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Wednesday, Dec 26, 2004 - 4:46 p.m.

Sex. The penetration of another body is not the same as the copulation of thoughts.

The lie is that sex is an intimate act, with the physical proximity, the slamming of bodies - suggesting that one body leaves a psychic imprint of itself on the other. He understands this lie keenly. He has been having sex with his wife for almost forty years.

His wife is the only person he has ever had sex with, and there was only one girl-friend (Julia) before her. When he goes to the karaoke lounges with his clients, he clinically proceeds to show them a good time; his eyes have never looked at any of the girls, and he is careful to move slightly aside when one of their hands brush against his. He never gets drunk and has spent every night of his married life sleeping next to his wife.

He likes his wife, and there are no problems with his marriage, except for the fact that he wishes he had married Julia. He tells his wife he loves her, and she tells him the same, never noticing that his eyes are always focused on a point slightly behind her when he speaks those words. Their social backgrounds were compatible, and neither of them was getting any younger, so they married. And though she was an intelligent woman, she has never discovered what he understands and perpetuates - that the intimacy of sex is a lie.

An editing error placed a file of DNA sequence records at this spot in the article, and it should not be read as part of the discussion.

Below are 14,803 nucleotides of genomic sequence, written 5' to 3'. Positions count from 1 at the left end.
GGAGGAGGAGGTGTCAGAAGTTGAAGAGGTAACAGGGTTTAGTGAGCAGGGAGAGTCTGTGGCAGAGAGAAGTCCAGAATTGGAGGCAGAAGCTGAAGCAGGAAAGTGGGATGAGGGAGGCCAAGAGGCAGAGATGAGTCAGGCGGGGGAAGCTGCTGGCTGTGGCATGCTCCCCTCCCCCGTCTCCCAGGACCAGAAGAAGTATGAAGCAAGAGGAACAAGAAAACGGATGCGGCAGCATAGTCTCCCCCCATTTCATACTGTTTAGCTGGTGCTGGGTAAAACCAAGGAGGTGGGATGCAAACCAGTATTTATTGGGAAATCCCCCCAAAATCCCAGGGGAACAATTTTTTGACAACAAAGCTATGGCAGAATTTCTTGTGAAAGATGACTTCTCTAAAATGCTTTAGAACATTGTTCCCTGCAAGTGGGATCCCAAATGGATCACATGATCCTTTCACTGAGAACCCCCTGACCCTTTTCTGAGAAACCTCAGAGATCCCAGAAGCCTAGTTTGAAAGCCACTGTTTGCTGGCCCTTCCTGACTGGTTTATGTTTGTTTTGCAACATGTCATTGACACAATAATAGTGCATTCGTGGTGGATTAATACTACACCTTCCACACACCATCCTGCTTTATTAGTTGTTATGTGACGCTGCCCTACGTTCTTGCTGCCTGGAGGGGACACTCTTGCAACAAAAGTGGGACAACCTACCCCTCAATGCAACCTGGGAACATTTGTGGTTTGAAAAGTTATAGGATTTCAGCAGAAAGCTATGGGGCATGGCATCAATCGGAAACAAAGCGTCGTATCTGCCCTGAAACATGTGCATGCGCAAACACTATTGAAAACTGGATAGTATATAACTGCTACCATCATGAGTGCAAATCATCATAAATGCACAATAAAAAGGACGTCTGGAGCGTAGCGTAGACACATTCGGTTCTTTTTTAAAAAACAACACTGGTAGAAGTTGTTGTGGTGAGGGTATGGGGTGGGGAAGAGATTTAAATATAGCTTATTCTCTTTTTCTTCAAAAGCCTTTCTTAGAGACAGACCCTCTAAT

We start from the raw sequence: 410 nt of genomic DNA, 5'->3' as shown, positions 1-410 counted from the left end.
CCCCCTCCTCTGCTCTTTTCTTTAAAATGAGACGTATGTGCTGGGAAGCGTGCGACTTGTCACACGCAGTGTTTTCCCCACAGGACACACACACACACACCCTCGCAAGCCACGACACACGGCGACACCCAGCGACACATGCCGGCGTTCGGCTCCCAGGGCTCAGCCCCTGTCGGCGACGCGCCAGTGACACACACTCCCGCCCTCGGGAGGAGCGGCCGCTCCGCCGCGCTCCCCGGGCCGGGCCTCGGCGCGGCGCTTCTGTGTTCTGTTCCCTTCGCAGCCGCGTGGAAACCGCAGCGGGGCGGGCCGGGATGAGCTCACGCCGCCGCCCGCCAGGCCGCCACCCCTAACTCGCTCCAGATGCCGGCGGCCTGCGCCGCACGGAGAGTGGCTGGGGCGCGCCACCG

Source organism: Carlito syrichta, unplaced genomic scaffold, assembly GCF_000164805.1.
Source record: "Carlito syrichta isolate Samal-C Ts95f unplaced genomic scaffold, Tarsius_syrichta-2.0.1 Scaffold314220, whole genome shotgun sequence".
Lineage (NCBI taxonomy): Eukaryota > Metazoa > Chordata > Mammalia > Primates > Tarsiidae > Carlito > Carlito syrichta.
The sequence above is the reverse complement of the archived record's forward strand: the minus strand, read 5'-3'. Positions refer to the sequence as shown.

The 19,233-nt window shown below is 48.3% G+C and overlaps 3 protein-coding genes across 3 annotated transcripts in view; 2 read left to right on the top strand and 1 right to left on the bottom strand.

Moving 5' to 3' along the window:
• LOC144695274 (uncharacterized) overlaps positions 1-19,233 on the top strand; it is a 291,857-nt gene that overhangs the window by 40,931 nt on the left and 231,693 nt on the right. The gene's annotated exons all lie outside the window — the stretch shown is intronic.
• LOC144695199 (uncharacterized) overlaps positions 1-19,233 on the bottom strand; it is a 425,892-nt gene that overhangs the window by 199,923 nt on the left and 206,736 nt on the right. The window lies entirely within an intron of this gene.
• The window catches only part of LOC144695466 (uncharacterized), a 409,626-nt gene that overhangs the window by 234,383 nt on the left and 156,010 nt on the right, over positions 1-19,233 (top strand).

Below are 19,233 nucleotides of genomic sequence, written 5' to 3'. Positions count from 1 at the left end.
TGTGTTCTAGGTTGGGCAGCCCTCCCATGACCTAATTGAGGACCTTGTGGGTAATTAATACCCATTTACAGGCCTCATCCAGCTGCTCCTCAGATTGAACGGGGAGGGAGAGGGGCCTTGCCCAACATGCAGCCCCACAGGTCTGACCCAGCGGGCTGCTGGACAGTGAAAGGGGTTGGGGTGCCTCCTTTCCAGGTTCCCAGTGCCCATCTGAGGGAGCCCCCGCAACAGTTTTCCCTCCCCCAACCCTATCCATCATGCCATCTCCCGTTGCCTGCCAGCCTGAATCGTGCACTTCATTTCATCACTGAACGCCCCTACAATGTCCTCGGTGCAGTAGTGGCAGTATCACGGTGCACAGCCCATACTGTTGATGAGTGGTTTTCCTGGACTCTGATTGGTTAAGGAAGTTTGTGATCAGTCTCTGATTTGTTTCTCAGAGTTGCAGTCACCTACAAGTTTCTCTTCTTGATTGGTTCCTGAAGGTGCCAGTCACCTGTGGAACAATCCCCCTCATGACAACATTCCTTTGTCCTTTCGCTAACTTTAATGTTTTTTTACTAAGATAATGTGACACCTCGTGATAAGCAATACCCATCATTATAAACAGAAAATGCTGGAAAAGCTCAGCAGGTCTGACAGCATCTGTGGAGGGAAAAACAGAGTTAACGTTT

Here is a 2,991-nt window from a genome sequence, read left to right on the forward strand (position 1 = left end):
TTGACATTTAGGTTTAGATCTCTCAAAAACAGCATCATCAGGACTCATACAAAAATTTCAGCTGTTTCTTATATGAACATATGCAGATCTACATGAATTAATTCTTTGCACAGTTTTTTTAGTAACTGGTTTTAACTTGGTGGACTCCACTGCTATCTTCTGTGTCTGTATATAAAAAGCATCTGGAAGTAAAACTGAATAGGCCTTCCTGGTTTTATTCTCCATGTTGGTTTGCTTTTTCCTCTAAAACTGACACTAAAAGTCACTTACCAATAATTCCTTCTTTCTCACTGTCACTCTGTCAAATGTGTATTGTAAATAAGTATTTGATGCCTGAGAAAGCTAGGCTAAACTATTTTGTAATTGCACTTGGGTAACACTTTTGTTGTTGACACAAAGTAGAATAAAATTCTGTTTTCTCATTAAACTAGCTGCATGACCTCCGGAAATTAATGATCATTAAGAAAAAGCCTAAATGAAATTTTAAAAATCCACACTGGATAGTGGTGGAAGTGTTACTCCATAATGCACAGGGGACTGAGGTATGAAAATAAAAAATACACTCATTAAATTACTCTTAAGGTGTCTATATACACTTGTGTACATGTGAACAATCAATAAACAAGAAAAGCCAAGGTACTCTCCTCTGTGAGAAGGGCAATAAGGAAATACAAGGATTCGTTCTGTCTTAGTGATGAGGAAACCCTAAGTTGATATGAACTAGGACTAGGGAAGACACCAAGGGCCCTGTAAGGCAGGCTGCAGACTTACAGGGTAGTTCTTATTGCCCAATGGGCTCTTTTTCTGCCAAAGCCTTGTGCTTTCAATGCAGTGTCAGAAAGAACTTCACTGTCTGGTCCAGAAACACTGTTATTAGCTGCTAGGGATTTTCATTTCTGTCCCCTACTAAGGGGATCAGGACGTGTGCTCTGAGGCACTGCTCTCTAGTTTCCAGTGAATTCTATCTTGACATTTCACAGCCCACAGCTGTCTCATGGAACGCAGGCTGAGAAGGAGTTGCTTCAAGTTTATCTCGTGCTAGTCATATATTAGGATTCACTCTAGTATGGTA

By most accounts, they have a healthy sex life. They cuddle after the act, he whispers into her ears and re-assures her against abandonment (he has read many women's magazines). I will never abandon you, he says. That is of course true - how can you abandon someone you have never truly wanted? He thinks about the idea of 'abandonment' all the time, and is not quite sure if sex is a bulwark against 'abandonment', or its very manifestation.

It would be incorrect to say he is reluctant about having sex with his wife; perhaps it would be more accurate to say he is reluctant about having sex with anyone who was not Julia, and his wife, unfortunately, falls into this category. Over forty years, he has never looked directly into his wife's eyes during sex because he strangely believes that it would be a betrayal of Julia, though he has never declared his faith to this girl. He has many methods - blindfolding himself, turning the lights off, the nasal anesthetic so that he smells nothing, making his wife wear a mask on the pretext of being more adventurous, simply looking away at the point of orgasm. He does not imagine that the person he is having sex with is Julia; in fact it is the opposite: sex with his wife is a heightened realization that the woman before him - is not.